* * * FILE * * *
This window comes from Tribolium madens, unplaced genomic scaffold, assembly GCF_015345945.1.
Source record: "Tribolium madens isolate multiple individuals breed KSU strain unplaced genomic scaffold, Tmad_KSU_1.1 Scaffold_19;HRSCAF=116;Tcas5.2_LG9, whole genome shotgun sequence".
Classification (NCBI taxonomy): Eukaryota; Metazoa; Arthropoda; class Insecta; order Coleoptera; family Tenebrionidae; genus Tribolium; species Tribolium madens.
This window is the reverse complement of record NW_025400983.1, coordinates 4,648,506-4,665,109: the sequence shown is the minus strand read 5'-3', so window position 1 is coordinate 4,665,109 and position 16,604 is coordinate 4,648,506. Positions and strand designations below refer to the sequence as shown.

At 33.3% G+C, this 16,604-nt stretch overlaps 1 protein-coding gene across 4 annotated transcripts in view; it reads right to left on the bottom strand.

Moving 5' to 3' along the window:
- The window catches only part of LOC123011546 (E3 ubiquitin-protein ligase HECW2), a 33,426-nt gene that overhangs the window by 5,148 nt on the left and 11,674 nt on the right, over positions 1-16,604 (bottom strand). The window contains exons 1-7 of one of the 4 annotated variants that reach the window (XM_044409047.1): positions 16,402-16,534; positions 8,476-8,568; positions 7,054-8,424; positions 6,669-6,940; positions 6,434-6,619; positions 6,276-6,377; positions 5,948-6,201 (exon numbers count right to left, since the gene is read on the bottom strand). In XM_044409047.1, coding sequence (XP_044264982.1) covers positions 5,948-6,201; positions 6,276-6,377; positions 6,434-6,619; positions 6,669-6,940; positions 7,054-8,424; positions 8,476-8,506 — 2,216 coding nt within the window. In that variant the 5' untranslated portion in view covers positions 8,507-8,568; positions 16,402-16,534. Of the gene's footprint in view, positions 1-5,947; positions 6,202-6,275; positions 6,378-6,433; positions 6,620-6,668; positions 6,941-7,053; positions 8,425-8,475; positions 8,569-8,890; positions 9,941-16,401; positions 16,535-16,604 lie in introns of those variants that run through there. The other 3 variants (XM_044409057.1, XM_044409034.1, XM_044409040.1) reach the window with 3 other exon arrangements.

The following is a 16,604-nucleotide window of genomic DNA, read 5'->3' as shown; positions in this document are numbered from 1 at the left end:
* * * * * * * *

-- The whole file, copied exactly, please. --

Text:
This window comes from Tribolium madens, unplaced genomic scaffold, assembly GCF_015345945.1.
Source record: "Tribolium madens isolate multiple individuals breed KSU strain unplaced genomic scaffold, Tmad_KSU_1.1 Scaffold_19;HRSCAF=116;Tcas5.2_LG9, whole genome shotgun sequence".
Classification (NCBI taxonomy): Eukaryota; Metazoa; Arthropoda; class Insecta; order Coleoptera; family Tenebrionidae; genus Tribolium; species Tribolium madens.
This window is the reverse complement of record NW_025400983.1, coordinates 4,648,506-4,665,109: the sequence shown is the minus strand read 5'-3', so window position 1 is coordinate 4,665,109 and position 16,604 is coordinate 4,648,506. Positions and strand designations below refer to the sequence as shown.

At 33.3% G+C, this 16,604-nt stretch overlaps 1 protein-coding gene across 4 annotated transcripts in view; it reads right to left on the bottom strand.

Moving 5' to 3' along the window:
- The window catches only part of LOC123011546 (E3 ubiquitin-protein ligase HECW2), a 33,426-nt gene that overhangs the window by 5,148 nt on the left and 11,674 nt on the right, over positions 1-16,604 (bottom strand). The window contains exons 1-7 of one of the 4 annotated variants that reach the window (XM_044409047.1): positions 16,402-16,534; positions 8,476-8,568; positions 7,054-8,424; positions 6,669-6,940; positions 6,434-6,619; positions 6,276-6,377; positions 5,948-6,201 (exon numbers count right to left, since the gene is read on the bottom strand). In XM_044409047.1, coding sequence (XP_044264982.1) covers positions 5,948-6,201; positions 6,276-6,377; positions 6,434-6,619; positions 6,669-6,940; positions 7,054-8,424; positions 8,476-8,506 — 2,216 coding nt within the window. In that variant the 5' untranslated portion in view covers positions 8,507-8,568; positions 16,402-16,534. Of the gene's footprint in view, positions 1-5,947; positions 6,202-6,275; positions 6,378-6,433; positions 6,620-6,668; positions 6,941-7,053; positions 8,425-8,475; positions 8,569-8,890; positions 9,941-16,401; positions 16,535-16,604 lie in introns of those variants that run through there. The other 3 variants (XM_044409057.1, XM_044409034.1, XM_044409040.1) reach the window with 3 other exon arrangements.

The following is a 16,604-nucleotide window of genomic DNA, read 5'->3' as shown; positions in this document are numbered from 1 at the left end: